It can be as simple as developing a specific bullet/load to free floating or bedding the barrel/action. Sometimes, it requires a gunsmith's knowledge. Some things you can do on your own.

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                  • #10
                    A Kia and a Cadillac can both drive the speed limit, so why would you pay more for the Caddy?

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                    • #11
                      You're can't be serious?

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                      • #12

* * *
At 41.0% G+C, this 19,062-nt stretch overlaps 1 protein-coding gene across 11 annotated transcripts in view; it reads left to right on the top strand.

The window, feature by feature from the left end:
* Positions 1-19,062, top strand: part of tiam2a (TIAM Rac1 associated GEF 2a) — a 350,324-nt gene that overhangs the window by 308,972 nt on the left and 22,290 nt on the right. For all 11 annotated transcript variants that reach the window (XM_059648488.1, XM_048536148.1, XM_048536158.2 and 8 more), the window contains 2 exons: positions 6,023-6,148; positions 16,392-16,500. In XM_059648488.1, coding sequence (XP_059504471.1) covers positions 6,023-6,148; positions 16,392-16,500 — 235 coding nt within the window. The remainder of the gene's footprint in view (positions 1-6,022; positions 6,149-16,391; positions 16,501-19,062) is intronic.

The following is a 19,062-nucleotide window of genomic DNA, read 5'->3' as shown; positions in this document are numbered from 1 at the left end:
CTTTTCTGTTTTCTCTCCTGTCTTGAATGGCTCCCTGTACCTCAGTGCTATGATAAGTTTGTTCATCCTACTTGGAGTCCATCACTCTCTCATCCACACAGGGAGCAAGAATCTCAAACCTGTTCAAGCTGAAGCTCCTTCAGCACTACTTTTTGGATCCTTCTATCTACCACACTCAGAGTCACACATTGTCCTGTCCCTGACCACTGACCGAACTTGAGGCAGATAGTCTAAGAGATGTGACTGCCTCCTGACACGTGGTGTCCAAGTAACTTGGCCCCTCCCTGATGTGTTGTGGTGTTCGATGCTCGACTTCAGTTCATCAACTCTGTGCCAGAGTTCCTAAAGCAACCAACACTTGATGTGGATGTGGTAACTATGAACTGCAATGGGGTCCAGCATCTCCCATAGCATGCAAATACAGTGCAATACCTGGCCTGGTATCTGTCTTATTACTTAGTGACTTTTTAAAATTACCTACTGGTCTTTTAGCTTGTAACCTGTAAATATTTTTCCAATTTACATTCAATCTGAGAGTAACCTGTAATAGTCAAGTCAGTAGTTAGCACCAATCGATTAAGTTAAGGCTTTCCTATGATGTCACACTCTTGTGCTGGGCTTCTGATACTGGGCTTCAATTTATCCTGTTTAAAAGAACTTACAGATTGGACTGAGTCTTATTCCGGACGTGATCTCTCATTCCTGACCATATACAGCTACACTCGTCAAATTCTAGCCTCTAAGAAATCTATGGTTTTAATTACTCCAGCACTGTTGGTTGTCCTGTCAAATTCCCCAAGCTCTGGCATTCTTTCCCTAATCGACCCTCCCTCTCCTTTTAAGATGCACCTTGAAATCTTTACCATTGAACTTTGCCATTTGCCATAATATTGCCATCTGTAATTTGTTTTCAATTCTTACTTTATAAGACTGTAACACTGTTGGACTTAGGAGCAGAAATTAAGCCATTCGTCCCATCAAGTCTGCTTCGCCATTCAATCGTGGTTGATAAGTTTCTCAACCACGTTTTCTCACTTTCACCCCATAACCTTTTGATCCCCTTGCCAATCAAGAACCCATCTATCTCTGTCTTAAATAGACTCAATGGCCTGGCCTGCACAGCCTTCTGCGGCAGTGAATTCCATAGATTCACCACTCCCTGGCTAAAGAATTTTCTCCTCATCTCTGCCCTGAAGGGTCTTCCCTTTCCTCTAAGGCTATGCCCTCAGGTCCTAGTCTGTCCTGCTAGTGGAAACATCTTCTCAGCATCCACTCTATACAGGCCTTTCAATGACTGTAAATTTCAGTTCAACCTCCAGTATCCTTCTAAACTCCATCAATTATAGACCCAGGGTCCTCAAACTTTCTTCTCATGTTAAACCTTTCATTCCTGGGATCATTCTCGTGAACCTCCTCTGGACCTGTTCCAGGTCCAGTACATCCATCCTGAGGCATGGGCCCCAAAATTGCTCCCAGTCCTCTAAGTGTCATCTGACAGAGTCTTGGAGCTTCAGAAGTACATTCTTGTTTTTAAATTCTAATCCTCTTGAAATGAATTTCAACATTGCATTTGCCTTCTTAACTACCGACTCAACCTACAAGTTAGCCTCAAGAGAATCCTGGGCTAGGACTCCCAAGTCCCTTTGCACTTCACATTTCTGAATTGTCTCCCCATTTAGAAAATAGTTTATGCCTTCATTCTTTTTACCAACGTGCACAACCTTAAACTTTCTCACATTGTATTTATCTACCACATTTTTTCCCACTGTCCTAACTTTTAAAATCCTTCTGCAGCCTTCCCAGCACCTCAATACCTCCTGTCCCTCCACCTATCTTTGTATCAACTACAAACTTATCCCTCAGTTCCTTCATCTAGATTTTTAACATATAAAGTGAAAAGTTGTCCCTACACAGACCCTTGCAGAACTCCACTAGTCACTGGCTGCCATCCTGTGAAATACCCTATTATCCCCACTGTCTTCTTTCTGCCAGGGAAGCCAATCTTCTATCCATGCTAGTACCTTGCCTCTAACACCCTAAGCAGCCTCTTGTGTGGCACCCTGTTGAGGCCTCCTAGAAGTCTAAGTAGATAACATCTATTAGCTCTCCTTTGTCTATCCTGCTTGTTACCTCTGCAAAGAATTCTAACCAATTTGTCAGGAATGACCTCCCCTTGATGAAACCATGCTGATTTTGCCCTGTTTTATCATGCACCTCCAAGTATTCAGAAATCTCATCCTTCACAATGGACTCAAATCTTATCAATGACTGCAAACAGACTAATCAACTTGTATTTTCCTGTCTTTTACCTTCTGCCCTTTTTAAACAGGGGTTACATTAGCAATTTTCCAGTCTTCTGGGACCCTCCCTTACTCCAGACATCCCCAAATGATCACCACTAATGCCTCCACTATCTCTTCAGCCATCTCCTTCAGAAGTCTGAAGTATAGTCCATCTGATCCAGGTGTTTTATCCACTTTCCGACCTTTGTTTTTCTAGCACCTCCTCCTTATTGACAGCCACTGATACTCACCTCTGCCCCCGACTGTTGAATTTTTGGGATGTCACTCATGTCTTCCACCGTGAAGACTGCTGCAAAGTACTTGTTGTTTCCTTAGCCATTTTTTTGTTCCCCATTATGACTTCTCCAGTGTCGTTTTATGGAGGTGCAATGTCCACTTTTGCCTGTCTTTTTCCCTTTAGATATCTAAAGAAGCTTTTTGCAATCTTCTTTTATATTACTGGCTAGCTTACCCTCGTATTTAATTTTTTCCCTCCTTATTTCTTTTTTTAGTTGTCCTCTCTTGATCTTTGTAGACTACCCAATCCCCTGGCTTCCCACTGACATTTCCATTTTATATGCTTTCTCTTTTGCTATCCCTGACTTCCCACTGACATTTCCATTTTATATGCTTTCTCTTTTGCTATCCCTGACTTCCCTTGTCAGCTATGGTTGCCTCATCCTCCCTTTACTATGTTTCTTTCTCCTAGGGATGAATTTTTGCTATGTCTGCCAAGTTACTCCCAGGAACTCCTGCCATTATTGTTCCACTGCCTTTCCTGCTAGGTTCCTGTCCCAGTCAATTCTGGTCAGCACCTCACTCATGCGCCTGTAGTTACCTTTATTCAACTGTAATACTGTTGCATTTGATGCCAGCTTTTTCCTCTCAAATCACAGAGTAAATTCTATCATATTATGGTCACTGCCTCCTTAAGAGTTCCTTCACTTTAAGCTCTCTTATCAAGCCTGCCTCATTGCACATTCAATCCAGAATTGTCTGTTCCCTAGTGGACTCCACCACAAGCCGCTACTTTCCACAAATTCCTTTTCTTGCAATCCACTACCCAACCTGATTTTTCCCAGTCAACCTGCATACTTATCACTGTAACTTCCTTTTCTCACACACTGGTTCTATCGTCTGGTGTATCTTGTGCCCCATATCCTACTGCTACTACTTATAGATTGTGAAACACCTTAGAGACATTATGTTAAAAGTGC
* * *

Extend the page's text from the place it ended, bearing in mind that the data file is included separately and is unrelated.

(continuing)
You're comparing apples and oranges. If you think that all you get with a Weatherby is better fit and finish stay with the Savage. I have both brands actually three (3) of each and two in the same caliber, 22-250. I'll use the 22-250 to illustrate my point. The Weatherby is a Lazermark, beautiful figured lazer engraved wood with a deeply blued 26" No. 3 contour barrrel with the fabled Mark V action. The Savage is one of the highest end Savages with a stainless bull barrel and synthetic stock (by HP Precision no less) that will put 5 shots in the same ragged hole. It is more accurate and is attactive in that it fits its purpose but is not a beautiful gun. The Savage has the Accutrigger but the Weatherby also has a great trigger. I would not trade any of my Weatherby's for a Savage but I would trade my Savages for Weatherby's. Savages are workking rifles, Weatherby's are closer to Custom Rifles. On the resale market the Weatherby's hold their value the Savages don't.